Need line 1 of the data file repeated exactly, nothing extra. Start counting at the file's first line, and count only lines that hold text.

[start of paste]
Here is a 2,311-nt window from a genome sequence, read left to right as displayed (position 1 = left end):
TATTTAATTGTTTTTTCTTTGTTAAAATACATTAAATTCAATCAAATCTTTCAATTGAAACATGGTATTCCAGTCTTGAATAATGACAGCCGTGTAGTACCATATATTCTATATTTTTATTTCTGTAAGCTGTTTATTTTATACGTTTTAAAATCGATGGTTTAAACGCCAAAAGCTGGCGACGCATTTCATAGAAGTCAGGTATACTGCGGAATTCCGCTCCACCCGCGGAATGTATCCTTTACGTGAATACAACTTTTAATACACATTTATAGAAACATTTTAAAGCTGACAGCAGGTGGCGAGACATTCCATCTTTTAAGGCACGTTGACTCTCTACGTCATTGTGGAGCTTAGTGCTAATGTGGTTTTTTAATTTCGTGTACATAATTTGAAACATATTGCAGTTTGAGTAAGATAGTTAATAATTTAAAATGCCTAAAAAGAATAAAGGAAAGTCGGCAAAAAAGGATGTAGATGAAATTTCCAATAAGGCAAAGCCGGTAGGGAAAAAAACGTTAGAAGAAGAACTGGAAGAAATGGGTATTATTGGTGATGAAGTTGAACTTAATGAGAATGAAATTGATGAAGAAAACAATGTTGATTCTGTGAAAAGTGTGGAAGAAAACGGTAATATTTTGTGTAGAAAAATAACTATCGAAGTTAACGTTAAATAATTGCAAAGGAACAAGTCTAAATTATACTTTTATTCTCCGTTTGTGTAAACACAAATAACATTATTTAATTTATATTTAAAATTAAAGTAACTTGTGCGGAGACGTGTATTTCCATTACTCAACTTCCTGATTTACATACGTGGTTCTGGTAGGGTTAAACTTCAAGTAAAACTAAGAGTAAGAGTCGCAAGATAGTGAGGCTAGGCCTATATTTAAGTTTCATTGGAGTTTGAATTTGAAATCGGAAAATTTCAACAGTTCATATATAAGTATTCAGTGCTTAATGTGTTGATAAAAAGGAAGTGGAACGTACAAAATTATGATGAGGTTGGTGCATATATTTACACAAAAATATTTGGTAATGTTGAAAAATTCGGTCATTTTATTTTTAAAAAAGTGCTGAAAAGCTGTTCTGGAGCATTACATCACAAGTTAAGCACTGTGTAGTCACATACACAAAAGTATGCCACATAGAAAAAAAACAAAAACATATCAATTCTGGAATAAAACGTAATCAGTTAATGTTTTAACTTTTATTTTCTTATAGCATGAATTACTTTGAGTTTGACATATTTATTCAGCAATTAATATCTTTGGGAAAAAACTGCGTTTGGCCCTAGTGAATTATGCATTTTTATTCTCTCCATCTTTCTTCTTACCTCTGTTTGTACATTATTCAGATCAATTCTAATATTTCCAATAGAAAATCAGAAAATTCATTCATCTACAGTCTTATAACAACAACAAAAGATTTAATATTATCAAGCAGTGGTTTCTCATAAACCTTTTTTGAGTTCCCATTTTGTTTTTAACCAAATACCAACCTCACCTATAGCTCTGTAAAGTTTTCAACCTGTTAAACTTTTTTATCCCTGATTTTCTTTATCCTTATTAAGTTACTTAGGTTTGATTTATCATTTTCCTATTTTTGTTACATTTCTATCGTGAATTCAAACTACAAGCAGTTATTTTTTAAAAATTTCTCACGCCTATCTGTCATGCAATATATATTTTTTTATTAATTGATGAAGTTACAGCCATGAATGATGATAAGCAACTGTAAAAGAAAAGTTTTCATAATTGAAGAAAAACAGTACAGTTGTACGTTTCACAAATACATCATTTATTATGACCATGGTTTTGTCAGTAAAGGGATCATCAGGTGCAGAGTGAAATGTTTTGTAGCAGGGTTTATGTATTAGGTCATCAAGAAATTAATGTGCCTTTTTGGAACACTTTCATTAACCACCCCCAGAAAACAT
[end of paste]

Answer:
Here is a 2,311-nt window from a genome sequence, read left to right as displayed (position 1 = left end):